A recently published study from Sweden reported impaired facial recognition in people with DM1 and indicated that there are brain differences that affect how faces are perceived and stored by people with DM1.
Myotonic dystrophy is one of the most complex disorders known. In addition to the incredible variability of clinical symptoms the disease also has unique mechanistic features:
- True autosomal inheritance. The disease phenotype of patients who are homozygous for myotonic dystrophy is essentially the same as those who are heterozygous.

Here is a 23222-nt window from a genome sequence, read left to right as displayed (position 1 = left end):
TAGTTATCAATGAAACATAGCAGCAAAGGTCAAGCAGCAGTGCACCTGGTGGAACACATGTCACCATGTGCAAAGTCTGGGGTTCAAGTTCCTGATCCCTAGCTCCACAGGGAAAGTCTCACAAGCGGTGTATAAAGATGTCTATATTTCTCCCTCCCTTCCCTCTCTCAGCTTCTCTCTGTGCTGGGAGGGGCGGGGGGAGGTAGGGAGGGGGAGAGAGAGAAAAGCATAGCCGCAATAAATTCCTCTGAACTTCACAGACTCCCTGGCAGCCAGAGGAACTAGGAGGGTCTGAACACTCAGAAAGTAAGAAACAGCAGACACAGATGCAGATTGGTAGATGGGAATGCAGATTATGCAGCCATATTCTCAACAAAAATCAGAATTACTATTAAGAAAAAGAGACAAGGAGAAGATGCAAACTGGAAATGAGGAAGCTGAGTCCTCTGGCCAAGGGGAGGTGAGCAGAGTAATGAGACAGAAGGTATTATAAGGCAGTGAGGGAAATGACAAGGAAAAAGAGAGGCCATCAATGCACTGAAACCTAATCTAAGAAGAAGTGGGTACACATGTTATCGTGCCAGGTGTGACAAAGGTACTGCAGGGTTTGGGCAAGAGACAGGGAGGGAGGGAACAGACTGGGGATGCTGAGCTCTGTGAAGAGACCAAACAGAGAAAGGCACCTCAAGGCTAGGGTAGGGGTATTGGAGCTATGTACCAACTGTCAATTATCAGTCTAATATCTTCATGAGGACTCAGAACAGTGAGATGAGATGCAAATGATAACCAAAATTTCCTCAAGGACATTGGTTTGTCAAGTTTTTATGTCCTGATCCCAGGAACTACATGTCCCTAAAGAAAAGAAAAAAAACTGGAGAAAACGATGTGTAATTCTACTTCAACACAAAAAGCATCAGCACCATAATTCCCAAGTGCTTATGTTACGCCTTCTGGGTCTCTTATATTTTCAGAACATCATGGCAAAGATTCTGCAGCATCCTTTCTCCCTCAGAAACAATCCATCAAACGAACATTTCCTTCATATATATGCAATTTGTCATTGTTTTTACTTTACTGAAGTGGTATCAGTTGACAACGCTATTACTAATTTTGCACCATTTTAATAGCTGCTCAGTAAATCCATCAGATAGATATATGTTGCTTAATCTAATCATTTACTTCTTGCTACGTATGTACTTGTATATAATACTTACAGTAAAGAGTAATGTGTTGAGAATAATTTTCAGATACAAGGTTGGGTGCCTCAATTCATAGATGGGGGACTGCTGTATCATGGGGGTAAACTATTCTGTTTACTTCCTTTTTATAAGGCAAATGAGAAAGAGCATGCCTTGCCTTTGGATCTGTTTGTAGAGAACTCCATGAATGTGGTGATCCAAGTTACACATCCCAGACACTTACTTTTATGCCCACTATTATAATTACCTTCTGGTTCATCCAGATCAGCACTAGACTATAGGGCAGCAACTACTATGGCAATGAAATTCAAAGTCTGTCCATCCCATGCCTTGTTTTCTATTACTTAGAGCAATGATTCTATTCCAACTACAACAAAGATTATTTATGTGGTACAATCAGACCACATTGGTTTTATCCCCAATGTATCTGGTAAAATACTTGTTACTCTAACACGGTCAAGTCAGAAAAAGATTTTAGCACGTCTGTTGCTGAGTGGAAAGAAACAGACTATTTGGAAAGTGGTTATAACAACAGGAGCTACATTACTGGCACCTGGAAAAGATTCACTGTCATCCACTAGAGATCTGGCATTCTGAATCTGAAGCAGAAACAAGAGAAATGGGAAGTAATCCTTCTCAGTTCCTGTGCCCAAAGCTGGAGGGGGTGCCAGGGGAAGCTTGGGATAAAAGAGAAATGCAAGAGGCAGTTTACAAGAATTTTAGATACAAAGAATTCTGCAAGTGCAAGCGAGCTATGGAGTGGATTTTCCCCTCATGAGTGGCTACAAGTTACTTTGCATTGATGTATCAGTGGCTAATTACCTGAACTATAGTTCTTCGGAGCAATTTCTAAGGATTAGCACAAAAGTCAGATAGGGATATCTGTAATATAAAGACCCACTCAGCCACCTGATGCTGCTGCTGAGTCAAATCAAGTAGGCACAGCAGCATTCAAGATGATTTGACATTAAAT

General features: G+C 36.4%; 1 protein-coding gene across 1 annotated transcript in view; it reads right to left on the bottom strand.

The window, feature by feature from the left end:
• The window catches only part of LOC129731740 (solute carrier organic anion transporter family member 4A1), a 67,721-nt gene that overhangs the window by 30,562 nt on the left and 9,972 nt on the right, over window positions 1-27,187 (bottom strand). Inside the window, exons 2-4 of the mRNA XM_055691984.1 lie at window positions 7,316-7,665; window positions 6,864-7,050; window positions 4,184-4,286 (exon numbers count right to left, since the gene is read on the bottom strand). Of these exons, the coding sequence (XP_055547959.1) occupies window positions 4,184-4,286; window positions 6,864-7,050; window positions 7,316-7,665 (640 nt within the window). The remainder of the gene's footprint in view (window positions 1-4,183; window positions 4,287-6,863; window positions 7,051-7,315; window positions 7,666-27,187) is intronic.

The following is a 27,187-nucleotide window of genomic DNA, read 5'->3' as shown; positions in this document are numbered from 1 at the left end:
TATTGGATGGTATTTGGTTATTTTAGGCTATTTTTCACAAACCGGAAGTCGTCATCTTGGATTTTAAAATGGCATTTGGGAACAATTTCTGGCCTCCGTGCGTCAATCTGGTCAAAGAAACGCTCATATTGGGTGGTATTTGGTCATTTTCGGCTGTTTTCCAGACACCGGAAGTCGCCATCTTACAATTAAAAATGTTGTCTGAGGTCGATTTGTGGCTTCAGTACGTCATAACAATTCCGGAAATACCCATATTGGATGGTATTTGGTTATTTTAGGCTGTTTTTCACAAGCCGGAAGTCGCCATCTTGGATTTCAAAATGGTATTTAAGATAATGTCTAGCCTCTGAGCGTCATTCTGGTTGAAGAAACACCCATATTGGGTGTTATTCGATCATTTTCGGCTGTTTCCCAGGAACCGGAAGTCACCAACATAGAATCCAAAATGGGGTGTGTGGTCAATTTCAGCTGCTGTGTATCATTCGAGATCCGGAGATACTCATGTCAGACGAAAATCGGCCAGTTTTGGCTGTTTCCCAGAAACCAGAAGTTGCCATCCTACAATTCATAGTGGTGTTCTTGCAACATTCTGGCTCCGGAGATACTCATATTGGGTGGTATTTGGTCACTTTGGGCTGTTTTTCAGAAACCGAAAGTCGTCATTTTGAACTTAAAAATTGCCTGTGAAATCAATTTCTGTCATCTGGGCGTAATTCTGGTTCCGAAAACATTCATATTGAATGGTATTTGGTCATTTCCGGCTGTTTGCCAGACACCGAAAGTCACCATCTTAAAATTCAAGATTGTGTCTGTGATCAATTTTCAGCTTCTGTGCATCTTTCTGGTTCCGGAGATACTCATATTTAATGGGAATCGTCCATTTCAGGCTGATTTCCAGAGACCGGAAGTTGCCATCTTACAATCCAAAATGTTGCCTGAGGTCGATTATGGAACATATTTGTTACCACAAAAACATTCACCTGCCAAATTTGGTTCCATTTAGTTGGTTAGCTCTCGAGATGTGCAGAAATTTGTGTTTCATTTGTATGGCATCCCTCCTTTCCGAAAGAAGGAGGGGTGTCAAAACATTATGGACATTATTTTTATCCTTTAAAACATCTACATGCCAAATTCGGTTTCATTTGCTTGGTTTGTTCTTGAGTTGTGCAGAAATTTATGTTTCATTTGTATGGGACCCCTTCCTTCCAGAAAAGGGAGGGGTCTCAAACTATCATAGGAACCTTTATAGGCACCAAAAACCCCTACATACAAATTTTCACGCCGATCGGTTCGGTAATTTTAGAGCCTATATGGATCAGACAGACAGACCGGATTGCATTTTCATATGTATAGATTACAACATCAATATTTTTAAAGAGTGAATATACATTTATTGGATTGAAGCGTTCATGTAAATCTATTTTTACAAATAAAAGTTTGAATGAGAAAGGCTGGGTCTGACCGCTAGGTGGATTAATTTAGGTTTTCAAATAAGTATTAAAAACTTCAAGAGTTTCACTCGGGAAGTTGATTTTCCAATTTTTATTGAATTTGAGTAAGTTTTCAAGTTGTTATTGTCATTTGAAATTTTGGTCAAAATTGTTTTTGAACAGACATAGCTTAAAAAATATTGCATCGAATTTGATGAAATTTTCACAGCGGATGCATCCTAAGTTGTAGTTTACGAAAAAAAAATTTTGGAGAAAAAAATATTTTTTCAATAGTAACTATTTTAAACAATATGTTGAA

- Variable penetrance. Considerable variability is seen between affected individuals, even within the same family. Somatic mosaicism is common, where the genetic defect can be significantly different in various tissues in a single individual and can change over time.
- Anticipation. The disease symptoms tend to be more severe and occur earlier in successive generations.
- Maternal transmission bias for the congenital form. In the most severe form of myotonic dystrophy (congenital myotonic dystrophy: DM1), transmission is nearly always maternal and does not appear to be related to the severity of the disease in the mother. The mutated gene is only very rarely inherited from the father in newborns with myotonic dystrophy.
Click on the links above to see information describing the disease mechanism of this disorder.